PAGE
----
Chicago Symphony Orchestra
Bernard Haitink’s three-year interregnum as the Chicago Symphony principal conductor has been a revelation. Not only has the 80-year-old maintained impossibly high standards in the house that Teddy built, he’s also shown that behind this bold and brash world-beater of an orchestra lies a suave and subtle ensemble.
The Dutchman’s accomplished this between the much ballyhooed tenure of music director Daniel Barenboim and Riccardo Muti’s upcoming term. In 2007, the orchestra’s in-house label sprung into existence at just the right time to document this interlude, and a growing Mahler recording cycle (Nos. 1, 3, 6 and now 2) may come to define Haitink’s partnership with the CSO.
Contrasts in this sprawling, episodic “Resurrection” symphony are not sharply drawn; for those who prefer to invigorate the senses and wake the neighbors, Sir Georg Solti and the CSO’s harder-edged 1984 Decca recording is a more attractive alternative. The sound levels are set at a softer pitch, and the dizzying hell plunge that closes the opening movement almost waltzes about. The andante is brisk and pleasant, a far cry from Leonard Bernstein’s milking of every note.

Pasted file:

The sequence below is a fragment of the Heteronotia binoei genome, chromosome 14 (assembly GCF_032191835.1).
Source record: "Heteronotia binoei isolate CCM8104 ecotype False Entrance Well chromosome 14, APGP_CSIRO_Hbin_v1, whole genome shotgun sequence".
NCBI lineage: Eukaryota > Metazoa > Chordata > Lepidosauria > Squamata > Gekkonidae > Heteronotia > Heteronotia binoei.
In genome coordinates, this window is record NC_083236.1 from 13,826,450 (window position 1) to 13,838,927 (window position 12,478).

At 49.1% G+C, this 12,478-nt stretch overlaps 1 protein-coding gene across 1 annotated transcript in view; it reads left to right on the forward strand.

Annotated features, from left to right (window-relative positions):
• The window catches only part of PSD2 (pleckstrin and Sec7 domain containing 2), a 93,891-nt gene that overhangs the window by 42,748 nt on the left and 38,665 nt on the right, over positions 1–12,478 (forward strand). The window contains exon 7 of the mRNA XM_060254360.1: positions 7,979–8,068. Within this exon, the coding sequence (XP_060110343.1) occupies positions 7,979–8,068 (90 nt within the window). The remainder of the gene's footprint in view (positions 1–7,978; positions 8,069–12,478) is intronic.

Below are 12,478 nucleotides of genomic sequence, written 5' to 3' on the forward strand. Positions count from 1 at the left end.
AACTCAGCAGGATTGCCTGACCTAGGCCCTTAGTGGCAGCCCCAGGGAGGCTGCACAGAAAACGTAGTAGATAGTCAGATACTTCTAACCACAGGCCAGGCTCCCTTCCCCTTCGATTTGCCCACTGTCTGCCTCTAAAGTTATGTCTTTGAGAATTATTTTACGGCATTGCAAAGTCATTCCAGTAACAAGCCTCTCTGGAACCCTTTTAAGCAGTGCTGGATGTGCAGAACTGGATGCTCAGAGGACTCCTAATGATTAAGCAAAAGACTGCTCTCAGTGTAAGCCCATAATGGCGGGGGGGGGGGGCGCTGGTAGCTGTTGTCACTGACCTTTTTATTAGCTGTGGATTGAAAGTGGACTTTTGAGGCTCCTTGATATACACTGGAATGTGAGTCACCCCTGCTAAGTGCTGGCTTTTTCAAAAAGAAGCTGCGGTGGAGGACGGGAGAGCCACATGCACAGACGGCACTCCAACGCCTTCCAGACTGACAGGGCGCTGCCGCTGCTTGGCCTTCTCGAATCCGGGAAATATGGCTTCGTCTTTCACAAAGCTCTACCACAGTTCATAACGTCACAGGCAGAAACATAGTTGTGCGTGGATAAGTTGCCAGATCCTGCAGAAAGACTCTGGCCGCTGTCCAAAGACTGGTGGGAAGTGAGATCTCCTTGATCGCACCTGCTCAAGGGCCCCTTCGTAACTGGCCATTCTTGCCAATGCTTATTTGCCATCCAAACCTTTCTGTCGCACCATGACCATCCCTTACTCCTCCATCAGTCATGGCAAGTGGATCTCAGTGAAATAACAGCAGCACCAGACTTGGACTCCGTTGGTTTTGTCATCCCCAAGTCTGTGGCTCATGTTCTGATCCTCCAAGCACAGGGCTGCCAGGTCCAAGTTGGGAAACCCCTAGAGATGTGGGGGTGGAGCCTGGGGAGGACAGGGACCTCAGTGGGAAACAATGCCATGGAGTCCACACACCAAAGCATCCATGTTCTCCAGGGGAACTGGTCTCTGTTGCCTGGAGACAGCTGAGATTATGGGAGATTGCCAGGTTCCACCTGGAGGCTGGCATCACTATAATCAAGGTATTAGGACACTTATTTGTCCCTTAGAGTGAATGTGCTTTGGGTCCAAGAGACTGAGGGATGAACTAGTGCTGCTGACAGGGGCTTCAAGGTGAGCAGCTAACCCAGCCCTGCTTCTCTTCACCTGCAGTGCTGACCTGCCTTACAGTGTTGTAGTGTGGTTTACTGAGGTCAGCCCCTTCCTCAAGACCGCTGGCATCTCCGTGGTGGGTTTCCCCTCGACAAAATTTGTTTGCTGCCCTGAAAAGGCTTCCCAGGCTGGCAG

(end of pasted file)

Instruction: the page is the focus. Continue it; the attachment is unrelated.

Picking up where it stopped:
This recording shows how Mahler’s sound-world richly materializes from a void and progresses toward an inevitable end. Mezzo-soprano Christianne Stotijn delicately intones the “Urlicht,” and the vaunted CSO Chorus is a spectral presence. Miah Persson’s soprano adds depth and splendor in the last movement’s vocal duos, and when the speaker-shattering choral climax arrives, the payoff is a holy embrace.